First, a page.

Your painting always embodied color, through the insertion of grooves and entrails over the space of the canvas, forming a suggestion of images – fossils, plants, etc. Does your painting remain on this pathway?

Not only the painting, but everything I have been producing. Video and photography, in a certain way, go through the same issues of color and residual images; what you call fossils, I rather call residual images, they are fossils of the present. They continue to appear, yes, in painting, but they have mainly appeared in photos, videos and installations, such as the “Casa de Cupim”, in which I transform a termite nest in a fossil of a human house, or a fossil of architecture. Or even delivering important books to humanity, so termites rewrite them.

Another characteristic in your painting is that it has always placed color over color, a surface without ornaments, with the texture of the matter. Does this process continue?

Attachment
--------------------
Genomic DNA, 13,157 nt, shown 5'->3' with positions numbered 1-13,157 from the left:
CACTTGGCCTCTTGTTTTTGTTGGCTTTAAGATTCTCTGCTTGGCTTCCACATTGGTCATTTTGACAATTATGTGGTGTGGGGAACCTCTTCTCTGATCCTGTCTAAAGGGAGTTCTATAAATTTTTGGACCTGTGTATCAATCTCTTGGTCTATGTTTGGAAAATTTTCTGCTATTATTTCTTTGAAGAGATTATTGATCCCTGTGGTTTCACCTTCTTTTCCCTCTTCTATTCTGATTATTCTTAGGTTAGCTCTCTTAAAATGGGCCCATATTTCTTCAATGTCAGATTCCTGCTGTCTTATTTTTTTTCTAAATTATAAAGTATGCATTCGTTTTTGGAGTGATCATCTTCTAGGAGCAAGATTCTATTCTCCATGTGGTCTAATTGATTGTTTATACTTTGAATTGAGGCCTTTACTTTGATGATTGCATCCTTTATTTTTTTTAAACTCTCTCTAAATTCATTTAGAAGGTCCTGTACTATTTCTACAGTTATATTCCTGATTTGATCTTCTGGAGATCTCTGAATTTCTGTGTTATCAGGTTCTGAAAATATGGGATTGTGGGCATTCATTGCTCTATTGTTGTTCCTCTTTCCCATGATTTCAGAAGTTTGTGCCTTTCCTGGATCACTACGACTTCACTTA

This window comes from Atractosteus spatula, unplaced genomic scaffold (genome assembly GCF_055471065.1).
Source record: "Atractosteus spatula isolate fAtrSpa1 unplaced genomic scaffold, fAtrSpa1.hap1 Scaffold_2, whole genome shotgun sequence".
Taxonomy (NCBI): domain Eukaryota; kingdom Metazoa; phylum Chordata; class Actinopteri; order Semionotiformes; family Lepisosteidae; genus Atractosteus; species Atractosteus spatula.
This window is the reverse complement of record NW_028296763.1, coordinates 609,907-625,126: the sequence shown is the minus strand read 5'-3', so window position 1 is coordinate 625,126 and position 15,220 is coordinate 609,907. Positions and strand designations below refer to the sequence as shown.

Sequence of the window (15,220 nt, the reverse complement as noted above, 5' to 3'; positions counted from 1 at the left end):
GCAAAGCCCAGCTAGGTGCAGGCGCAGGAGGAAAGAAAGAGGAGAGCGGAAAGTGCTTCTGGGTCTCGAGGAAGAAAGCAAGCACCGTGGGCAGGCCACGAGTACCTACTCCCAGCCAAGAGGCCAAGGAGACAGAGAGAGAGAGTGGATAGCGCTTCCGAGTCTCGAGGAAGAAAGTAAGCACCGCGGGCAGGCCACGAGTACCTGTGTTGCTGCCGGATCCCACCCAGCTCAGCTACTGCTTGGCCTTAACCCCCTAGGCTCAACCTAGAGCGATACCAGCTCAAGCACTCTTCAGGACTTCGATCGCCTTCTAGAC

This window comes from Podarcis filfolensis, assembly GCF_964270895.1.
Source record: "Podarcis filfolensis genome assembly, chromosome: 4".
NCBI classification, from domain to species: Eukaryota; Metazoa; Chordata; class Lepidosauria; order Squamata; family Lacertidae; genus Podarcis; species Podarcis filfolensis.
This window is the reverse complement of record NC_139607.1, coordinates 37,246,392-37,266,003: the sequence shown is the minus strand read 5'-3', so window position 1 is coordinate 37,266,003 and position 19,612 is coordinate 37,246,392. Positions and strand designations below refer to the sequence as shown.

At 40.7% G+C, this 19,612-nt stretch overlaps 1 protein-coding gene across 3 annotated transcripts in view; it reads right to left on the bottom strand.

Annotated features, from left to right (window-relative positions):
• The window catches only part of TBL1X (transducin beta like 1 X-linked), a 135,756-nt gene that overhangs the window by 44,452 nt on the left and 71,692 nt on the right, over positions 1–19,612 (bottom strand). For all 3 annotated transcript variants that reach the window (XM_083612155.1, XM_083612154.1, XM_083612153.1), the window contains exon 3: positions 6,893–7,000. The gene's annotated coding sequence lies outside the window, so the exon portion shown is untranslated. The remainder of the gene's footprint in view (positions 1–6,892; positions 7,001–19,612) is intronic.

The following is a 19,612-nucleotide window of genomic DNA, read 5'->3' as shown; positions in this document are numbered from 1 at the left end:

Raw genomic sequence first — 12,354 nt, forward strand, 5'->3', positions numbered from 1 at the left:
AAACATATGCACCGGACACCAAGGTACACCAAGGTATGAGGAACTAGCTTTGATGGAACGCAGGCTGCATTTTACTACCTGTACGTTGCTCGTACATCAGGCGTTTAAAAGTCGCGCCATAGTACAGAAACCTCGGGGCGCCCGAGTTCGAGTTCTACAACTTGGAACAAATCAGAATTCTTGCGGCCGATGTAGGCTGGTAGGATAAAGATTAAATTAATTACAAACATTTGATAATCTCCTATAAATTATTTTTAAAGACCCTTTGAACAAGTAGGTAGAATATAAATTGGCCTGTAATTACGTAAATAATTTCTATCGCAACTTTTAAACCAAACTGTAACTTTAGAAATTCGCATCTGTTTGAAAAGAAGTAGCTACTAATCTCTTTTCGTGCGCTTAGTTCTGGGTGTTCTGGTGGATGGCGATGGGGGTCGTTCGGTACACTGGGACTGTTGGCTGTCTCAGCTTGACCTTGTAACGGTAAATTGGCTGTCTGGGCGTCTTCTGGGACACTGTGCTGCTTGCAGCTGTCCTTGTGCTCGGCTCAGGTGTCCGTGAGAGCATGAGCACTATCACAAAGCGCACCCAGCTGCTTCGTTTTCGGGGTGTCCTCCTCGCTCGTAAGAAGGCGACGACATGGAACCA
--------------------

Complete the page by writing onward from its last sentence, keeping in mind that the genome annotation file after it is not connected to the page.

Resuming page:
My process is absolutely dynamic and procedural, I can’t affirm if I maintain the same creation process. By the fact of it being dynamic and always exchanging information, my process goes through constant changes, in a type of instability, which potentializes creation. I always thought, and I keep thinking, that it is important to reach to the bone of things so the poetry happens – in the bone of the idea, theme, color, etc. Anyway, reaching the essential points, so that poetry can be given in a clearer form, more transparent, since the works I’ve been doing are not that concerned with formal issues, but rather issues related to the concept, even if apparently they are treating the form. It is the form through the concept. What I do is a kind of prospection, in the case of painting, the prospection is of the color, creating a sort of skin, that is, a sensitive body, where color appears as something organic, or a simulation of this. In the overlaying of layers, when I make grooves – like tears on the skin -, I’m proposing this possible pictorial body, which, in a certain manner, bleeds continuously. In this sense, what I try to reach is a painting that, in a certain manner, is alive, pulses, like if this blood flew continuously. Then, the chromatic overexposure occurs like an atempt of an organic and pulsing painting.